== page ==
It was always understood that the ummah was split within two main spheres, those in the domains and those outside of the Ottoman domains such as India, China, Russia, Iran, and Africa. The Ottomans knew that they could not offer much protection to the Muslims outside of their domains but the loss of the Crimea made the Ottomans realize that there was now a third category: Muslims who used to be part of the domains but now were not. This period became a period of mass Muslim migration to Anatolia, which intensified the discussions in the imperial center of the need to centralize as a way to compete with the outside empires. It also contributed to debates on the role of the Caliphate in the global Muslim ummah and whether the Sultan as Caliph should use soft power or hard power policies in attaining the loyalty of Muslims outside the Ottoman domains. This also raised questions of legitimacy and questions of what should be the policy towards Muslims in areas like India, Russia, and Africa that were facing much persecution at the hands of various colonial powers. With a military still unable to compete with the European powers, even if the Ottomans wanted to they could not risk war with the European powers.
Also, this is the period in Ottoman history that was eventually labeled the period of Ottoman decline. It has been argued by historians that the weakening of Ottoman domains was the main reason why the Ottomans allowed Western ideas and thoughts to dominate their understanding of Islam. Many revisionist historians now argue that, in fact, this was a form of narrative construction that had no basis that was any different regarding the earlier periods of Ottoman history, as a thorough examination of Ottoman institutional reformation is required. This is not to say there wasn’t a decline or that there was, but simply to stress the point that Muslims outside of academia have yet to contribute to this debate within Muslim circles as the ‘decline narrative’ becomes heavily contested in academic circles just as it was created in the corridors of the Western powers.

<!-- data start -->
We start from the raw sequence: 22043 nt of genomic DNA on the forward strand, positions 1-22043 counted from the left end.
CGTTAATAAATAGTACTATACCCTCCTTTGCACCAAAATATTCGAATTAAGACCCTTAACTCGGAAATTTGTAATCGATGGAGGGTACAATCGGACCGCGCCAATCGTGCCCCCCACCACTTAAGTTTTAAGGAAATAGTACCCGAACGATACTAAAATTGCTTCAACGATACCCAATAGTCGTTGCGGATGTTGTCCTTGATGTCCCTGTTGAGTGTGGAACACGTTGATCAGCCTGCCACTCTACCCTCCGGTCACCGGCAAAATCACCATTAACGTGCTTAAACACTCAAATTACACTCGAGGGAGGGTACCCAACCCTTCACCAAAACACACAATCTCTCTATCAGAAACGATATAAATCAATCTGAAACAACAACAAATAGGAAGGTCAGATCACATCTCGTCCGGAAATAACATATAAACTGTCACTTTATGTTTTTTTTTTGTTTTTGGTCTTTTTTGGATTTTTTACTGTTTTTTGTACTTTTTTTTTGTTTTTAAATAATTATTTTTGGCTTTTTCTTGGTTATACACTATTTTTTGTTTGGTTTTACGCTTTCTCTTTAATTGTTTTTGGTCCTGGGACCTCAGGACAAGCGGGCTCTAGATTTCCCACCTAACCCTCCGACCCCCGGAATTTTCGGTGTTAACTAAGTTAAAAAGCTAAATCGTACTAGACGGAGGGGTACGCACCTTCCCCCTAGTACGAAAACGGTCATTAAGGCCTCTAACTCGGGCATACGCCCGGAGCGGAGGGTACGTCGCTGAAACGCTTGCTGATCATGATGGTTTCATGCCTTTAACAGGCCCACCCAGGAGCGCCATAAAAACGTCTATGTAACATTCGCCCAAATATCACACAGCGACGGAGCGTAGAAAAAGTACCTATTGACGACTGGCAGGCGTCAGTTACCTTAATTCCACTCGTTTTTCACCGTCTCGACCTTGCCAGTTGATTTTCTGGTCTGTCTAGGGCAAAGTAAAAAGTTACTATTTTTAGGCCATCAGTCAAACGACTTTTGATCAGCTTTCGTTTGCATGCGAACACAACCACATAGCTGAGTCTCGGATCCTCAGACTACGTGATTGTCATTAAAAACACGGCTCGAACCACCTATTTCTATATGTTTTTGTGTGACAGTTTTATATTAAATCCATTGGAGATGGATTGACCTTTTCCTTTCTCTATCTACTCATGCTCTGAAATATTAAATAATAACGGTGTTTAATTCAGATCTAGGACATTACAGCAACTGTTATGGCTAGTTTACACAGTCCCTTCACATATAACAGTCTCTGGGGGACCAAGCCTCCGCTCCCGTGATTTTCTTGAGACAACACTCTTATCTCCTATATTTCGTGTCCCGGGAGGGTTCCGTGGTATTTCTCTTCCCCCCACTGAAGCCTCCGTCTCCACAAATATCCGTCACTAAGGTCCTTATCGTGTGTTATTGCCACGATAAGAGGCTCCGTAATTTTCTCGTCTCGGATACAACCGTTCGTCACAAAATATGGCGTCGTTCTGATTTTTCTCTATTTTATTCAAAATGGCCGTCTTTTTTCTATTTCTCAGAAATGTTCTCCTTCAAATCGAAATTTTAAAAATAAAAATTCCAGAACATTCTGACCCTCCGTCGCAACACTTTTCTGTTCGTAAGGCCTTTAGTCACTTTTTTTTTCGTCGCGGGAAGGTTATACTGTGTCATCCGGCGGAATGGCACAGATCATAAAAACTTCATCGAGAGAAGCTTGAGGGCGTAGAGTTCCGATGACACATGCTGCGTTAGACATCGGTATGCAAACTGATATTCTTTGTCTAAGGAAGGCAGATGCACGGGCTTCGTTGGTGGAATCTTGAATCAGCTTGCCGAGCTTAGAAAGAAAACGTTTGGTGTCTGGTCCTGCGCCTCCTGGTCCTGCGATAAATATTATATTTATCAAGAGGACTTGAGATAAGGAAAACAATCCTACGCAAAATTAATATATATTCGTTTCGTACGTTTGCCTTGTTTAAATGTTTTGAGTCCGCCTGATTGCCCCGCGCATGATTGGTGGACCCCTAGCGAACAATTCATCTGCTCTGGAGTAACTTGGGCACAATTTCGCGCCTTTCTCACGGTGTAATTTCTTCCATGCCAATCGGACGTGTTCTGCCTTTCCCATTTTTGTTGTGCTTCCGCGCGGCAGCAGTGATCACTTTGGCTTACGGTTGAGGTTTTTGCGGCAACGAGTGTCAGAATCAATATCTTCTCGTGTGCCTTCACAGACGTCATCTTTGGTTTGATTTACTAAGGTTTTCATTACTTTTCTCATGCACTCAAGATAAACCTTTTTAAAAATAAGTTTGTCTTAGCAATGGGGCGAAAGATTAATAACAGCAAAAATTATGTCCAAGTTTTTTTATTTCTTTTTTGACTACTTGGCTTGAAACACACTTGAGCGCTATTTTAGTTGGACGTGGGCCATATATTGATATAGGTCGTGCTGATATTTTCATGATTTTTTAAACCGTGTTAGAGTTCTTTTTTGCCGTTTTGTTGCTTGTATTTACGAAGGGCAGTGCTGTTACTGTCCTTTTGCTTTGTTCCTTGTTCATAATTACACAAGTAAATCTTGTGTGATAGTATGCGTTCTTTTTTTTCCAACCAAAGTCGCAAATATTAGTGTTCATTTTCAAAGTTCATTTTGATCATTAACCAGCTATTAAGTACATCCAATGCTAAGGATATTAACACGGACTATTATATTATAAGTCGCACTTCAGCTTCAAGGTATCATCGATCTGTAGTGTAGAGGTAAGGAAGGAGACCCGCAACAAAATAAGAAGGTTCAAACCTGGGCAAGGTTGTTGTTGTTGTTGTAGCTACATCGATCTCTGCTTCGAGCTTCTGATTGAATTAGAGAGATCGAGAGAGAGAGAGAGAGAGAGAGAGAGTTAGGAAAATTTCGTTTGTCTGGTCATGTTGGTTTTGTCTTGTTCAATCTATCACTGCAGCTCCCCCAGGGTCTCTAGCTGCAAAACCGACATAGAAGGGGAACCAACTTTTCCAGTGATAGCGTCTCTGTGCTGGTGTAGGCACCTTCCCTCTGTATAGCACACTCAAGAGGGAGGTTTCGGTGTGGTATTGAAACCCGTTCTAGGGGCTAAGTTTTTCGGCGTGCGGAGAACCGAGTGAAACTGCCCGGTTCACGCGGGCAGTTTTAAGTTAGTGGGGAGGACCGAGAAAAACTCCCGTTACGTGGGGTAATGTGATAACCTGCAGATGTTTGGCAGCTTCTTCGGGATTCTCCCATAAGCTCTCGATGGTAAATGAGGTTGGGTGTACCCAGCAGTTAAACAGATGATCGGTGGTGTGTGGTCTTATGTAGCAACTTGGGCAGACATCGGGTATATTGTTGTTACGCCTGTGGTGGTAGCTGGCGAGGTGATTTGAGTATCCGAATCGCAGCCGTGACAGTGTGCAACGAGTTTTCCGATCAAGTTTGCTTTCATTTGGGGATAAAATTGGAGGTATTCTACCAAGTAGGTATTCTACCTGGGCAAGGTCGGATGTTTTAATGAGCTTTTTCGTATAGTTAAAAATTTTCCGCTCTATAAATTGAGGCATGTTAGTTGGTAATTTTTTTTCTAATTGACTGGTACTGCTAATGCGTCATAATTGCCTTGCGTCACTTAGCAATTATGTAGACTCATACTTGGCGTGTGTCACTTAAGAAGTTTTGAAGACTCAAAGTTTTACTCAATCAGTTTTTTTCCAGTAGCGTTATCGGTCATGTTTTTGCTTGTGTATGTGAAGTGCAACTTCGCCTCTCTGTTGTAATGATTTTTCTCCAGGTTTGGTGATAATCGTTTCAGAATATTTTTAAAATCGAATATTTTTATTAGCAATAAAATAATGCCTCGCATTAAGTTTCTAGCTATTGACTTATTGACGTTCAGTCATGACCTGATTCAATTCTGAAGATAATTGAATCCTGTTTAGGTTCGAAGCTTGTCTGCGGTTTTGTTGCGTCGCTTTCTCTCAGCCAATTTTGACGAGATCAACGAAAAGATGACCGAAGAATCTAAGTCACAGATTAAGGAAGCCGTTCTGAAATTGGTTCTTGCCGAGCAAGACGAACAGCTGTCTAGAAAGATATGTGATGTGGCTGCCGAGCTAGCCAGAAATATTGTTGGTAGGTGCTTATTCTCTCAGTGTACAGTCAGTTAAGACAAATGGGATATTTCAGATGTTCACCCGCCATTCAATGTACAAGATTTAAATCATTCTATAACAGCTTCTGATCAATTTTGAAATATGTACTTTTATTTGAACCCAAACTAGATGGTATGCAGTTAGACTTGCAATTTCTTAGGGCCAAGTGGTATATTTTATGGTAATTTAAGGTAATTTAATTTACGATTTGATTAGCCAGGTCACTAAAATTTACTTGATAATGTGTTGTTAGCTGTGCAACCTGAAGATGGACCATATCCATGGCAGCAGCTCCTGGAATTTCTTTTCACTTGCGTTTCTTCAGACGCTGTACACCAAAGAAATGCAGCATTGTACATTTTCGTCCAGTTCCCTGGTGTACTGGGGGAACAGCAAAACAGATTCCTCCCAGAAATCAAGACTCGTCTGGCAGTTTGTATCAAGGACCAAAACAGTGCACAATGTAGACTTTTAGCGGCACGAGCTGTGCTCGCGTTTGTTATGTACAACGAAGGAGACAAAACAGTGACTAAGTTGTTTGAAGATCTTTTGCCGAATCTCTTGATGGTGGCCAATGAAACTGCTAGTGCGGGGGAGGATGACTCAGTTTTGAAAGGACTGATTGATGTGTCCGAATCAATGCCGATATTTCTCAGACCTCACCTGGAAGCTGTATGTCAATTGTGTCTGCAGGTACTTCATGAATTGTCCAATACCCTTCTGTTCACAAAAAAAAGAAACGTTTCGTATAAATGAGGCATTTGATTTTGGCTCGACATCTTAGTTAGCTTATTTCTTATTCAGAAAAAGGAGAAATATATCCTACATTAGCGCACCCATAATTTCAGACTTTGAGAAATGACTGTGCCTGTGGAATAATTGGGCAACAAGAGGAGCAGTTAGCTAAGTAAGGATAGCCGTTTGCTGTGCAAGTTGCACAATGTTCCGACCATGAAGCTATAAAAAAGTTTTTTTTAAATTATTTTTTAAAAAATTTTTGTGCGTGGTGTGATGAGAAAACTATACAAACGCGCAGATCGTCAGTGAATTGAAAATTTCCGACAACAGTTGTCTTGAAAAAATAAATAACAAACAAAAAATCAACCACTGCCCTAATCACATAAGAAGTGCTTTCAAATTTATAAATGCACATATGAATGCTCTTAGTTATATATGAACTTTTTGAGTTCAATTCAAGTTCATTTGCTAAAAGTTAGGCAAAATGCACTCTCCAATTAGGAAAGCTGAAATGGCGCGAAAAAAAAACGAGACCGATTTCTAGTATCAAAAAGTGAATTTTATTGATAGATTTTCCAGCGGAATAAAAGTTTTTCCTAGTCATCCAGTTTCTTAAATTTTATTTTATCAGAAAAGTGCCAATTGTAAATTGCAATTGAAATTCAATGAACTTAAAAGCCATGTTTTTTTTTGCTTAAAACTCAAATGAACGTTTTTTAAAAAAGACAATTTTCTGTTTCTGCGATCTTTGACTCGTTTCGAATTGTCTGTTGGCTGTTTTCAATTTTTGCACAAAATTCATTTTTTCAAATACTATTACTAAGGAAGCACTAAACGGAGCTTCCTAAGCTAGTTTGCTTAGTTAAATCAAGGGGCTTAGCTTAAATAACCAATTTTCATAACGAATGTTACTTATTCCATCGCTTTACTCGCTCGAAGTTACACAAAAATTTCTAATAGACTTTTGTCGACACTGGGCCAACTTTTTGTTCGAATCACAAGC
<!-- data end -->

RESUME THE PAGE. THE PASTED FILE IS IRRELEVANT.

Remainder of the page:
But what should we have expected from the Ottomans in order to not be seen as a declined entity? What is indeed the criterion of comparison? Should the Ottoman period be compared to the period that came before? In many ways, the age of Sulayman was known as a ‘Golden Period.’ The period of Sulayman, however, also involved much bloodshed; Sulayman even had his son and Grand Vizier killed. So what are the parameters of a Golden period and those of decline? The notion of decline is one of how we view ourselves and that is a question that requires further scrutiny. Should the Ottoman powers have been compared to Western powers? The parameters of both entities were different. While it is true that the Western powers were gaining much success in terms of expansion, with that came a tremendous amount of violence, death, and destruction, which the Ottomans could not have replicated due to the culture of Islam, as well as legal and political culture. In many ways, while Muslims do indeed have a right to question decisions made by Ottoman thinkers in this period, very little solution–based discussion exists.
Ottoman modernity—The so-called long nineteenth century